Steve wrote asking about the connection between World War II and the diaconate, especially in Europe. This is extremely important for understanding the contemporary order of deacons, so thanks, Steve, for a chance to sketch out some things.
In Germany and France during the 1800's, there was considerable discussion about reconnecting "the church" with the people. There was a growing concern that a rising individualism had become prevalent, with a kind of "me-and-Jesus" spirituality developing, even in public worship. So, for example, the Benedictine monks in Solesmes, France, around 1840, began a program of liturgical renewal with the goal of increasing lay participation at the Mass. About the same time in Germany, discussions took place about how to help connect the Gospel with everyday life, and some people even suggested that having deacons, who would have a mission from their bishop and who would still be living among the people they served (and not, for example, in a rectory), would be a big help. There was also a growing appreciation that the Church's identity involved the care and service of others and this also became associated with the desire for a renewed diaconate, since this had been a major responsibility of the deacons in the ancient church as well.
These discussions continued into the 20th century. Then in January of 1933, Adolf Hitler came to power in Germany. He began to nationalize various aspects of German life (banking, for example) and there was concern that he would try to nationalize the charitable agencies already being run by both Protestant and Catholic groups. Second, Hitler opened the first concentration camp at Dachau, just outside of Munich. Into Dachau went many of those who opposed his policies, including, over time, several thousand German (and later, Polish) priests.
At first, religious leaders (rabbis, sisters, priests, bishops, ministers) were ordered to live within the general prison population, with no special treatment accorded them because of their religious role. Therefore, many of the cell blocks had spiritual leaders present among their fellow prisoners, able to minister to them. Eventually, the Nazis realized that this was giving people strength to continue to oppose them, so they emptied out a cell block (eventually several blocks) and placed the clergy there in an attempt to isolate them; it didn't work, and the clergy would still sneak into other areas and minister as they could. The Nazi guards referred to Cell Block 26 as "The Priest Block." This new arrangement also gave the priest-prisoners mutual support as well as the chance to talk and to dream.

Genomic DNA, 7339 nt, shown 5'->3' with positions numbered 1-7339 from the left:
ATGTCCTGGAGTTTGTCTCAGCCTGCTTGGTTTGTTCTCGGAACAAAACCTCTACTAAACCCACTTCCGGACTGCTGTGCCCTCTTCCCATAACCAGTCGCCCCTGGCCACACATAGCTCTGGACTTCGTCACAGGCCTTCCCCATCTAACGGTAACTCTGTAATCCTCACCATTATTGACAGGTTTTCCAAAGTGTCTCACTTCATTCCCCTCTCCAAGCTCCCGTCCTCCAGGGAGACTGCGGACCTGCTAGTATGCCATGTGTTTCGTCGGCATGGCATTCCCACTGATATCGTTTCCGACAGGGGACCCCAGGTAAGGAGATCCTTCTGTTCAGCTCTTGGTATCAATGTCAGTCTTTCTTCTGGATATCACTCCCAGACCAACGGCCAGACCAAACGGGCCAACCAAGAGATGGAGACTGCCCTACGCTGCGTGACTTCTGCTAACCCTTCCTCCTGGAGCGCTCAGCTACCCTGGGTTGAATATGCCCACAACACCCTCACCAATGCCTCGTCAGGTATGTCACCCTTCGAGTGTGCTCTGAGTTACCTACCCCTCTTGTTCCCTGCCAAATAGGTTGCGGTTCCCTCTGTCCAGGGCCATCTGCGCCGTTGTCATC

Over time, these religious leaders began to ask themselves why their efforts to prevent war and violence and destruction had been so ineffective in the first decades of the 20th Century. Imagine if you were a 45-year old German priest in 1945 at the liberation of Dachau. You would be thinking about things like the First World War when you were a teenager; the rise of the various totalitarian regimes; the worldwide economic collapse, and on and on. And now, you have the experience of being in a concentration camp and experience the hell of the Shoah. What could the Church do to be a more effective witness of Christ to this world? That's the question for the future. It is no coincidence, that many of the leaders for reform at the Second Vatican Council were bishops from places so profoundly affected by the Second World War: Germany, France, Belgium and so forth.
Among the variety of things that these priest-prisoners began to discuss (and they talked of MANY things!) was the possibility of a renewed and permanent diaconate which would work in concert with priests, with deacons serving as icons of Christ the Servant who gave himself totally in service to others. This was an important lesson that these people learned in the camp: that it was the care of others that perhaps could provide the most powerful sign of Christ's presence. This would be the responsibility of a new cadre of deacons.
After the war, two of these priest-survivors (both German Jesuit priests) eventually began writing about these conversations at Dachau, and their writing drew the attention of a variety of laity, priests and bishops, especially in Germany and France. Diaconal groups were formed to study and to plan for a renewed diaconate, and all of this activity drew the attention of theologians, especially Karl Rahner, who became a real proponent of the idea. Throughout the late 1940s and into the 1950s, many scholars and groups began to discuss the diaconate so intently that in 1957, Pope Pius XII spoke about the possibility. Even though he felt that "the time is not yet ripe" [in 1957] to take this step, he indicated that he was in favor of the idea. Karl Rahner, just before the Second Vatican Council began, wrote a 536-page book on the diaconate that has never been completely published in English. However, he made the German edition available to the bishops of the world.
Eventually, there would be more than 100 recommendations for a renewed diaconate received BEFORE the Council began, representing more than 200 bishops from around the world. About 60% of these recommendations came from Western and Eastern Europe.
That's a quick sketch, Steve. Hope that helps a bit!